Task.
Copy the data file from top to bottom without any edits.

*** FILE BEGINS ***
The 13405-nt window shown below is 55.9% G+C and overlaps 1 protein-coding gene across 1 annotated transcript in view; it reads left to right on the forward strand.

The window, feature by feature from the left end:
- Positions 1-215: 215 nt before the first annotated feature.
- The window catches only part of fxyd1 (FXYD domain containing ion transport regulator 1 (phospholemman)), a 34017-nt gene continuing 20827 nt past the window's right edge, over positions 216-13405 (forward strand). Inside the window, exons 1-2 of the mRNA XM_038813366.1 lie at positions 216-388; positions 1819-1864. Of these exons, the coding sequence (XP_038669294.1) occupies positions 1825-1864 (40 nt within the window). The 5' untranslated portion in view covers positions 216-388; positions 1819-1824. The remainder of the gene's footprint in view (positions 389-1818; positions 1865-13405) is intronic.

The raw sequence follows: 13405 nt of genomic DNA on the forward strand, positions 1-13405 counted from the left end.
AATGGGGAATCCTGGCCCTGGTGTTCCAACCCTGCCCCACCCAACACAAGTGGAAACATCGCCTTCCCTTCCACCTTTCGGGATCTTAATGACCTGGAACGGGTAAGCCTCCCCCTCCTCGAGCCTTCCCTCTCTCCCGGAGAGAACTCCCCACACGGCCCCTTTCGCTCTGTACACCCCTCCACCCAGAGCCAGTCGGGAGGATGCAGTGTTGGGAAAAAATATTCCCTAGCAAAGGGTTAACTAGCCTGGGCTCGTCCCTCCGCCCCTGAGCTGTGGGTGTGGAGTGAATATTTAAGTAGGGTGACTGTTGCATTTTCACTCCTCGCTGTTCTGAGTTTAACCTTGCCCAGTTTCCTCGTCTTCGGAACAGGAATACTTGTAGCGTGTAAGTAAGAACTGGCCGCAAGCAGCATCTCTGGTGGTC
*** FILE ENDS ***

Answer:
The 13405-nt window shown below is 55.9% G+C and overlaps 1 protein-coding gene across 1 annotated transcript in view; it reads left to right on the forward strand.

The window, feature by feature from the left end:
- Positions 1-215: 215 nt before the first annotated feature.
- The window catches only part of fxyd1 (FXYD domain containing ion transport regulator 1 (phospholemman)), a 34017-nt gene continuing 20827 nt past the window's right edge, over positions 216-13405 (forward strand). Inside the window, exons 1-2 of the mRNA XM_038813366.1 lie at positions 216-388; positions 1819-1864. Of these exons, the coding sequence (XP_038669294.1) occupies positions 1825-1864 (40 nt within the window). The 5' untranslated portion in view covers positions 216-388; positions 1819-1824. The remainder of the gene's footprint in view (positions 389-1818; positions 1865-13405) is intronic.

The raw sequence follows: 13405 nt of genomic DNA on the forward strand, positions 1-13405 counted from the left end.
AATGGGGAATCCTGGCCCTGGTGTTCCAACCCTGCCCCACCCAACACAAGTGGAAACATCGCCTTCCCTTCCACCTTTCGGGATCTTAATGACCTGGAACGGGTAAGCCTCCCCCTCCTCGAGCCTTCCCTCTCTCCCGGAGAGAACTCCCCACACGGCCCCTTTCGCTCTGTACACCCCTCCACCCAGAGCCAGTCGGGAGGATGCAGTGTTGGGAAAAAATATTCCCTAGCAAAGGGTTAACTAGCCTGGGCTCGTCCCTCCGCCCCTGAGCTGTGGGTGTGGAGTGAATATTTAAGTAGGGTGACTGTTGCATTTTCACTCCTCGCTGTTCTGAGTTTAACCTTGCCCAGTTTCCTCGTCTTCGGAACAGGAATACTTGTAGCGTGTAAGTAAGAACTGGCCGCAAGCAGCATCTCTGGTGGTC